David Moon is Anniversary Professor in History at the University of York, UK. The main focus of his research has been the rural world of the lands ruled by Russia from the seventeenth to the twentieth centuries. Originally a social historian of peasants, over a decade and a half ago he moved into environmental history. In recent years, his work has become increasingly transnational and comparative.
He was lead investigator on a Leverhulme International Network (2013–16): “Exploring Russia’s Environmental History and Natural Resources,” involving specialists from UK, US, and Russian universities, which involved annual field trips to key locations in Russia and Ukraine. In addition, he is exploring parallels and connections between Russia and Ukraine's steppes and America’s Great Plains. He currently holds a Leverhulme Major Research Fellowship (2015–17) for a project entitled “The Amerikan Steppes: Russian Influences on the Great Plains.”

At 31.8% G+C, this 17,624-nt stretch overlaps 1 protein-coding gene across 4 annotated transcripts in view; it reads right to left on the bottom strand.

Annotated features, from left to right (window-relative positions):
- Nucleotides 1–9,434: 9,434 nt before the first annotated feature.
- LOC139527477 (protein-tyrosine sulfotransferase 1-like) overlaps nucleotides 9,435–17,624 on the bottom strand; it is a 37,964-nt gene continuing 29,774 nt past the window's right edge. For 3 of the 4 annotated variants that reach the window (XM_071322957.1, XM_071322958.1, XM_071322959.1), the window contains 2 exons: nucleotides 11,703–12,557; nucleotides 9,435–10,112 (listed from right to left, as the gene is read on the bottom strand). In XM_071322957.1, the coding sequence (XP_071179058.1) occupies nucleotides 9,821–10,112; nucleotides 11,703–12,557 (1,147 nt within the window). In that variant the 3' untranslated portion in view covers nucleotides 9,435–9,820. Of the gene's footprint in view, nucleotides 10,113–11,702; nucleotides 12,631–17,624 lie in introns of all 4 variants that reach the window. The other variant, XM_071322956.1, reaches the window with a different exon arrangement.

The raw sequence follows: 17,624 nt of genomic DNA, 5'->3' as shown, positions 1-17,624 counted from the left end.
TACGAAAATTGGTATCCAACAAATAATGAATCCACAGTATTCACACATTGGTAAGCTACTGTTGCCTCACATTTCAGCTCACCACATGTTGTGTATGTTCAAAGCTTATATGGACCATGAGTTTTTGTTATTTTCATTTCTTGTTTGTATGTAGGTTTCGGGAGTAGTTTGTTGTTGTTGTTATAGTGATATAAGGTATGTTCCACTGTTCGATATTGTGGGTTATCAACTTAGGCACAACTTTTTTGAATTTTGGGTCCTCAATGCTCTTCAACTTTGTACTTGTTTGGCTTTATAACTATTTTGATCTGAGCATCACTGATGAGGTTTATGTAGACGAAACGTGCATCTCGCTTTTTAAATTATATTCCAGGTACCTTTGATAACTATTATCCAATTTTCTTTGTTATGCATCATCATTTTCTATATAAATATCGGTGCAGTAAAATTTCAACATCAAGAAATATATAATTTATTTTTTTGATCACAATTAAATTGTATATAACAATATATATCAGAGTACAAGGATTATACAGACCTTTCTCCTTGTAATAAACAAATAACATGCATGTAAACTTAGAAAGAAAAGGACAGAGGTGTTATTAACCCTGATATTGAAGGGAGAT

RCC Research Project: New Directions in Russian Environmental History (with Catherine Evtuhov and Julia Lajus)
- “Steppe by Steppe: Exploring Environmental Change in Southern Ukraine.” Global Environment 9, no. 2 (2016): 414–39.
- with Peter Coates and Paul Warde, eds. Local Places, Global Processes: Histories of Environmental Change in Britain and Beyond. Oxford: Oxbow books/Windgather Press, 2016.
- The Plough that Broke the Steppes: Agriculture and Environment on Russia’s Grasslands, 1700–1914. Oxford: Oxford University Press, 2013.
- “The Grasslands of North America and Russia.” In A Companion to Global Environmental History, edited by J. R. McNeill and Erin Stewart Mauldin, 247–62. Chichester: Wiley-Blackwell, 2012.
- “In the Russians’ Steppes: The Introduction of Russian Wheat on the Great Plains of the United States of America.” Journal of Global History 3, no. 2 (2008): 203–25.
- The Russian Peasantry 1600–1930: The World the Peasants Made. London: Addison Wesley Longman, 1999.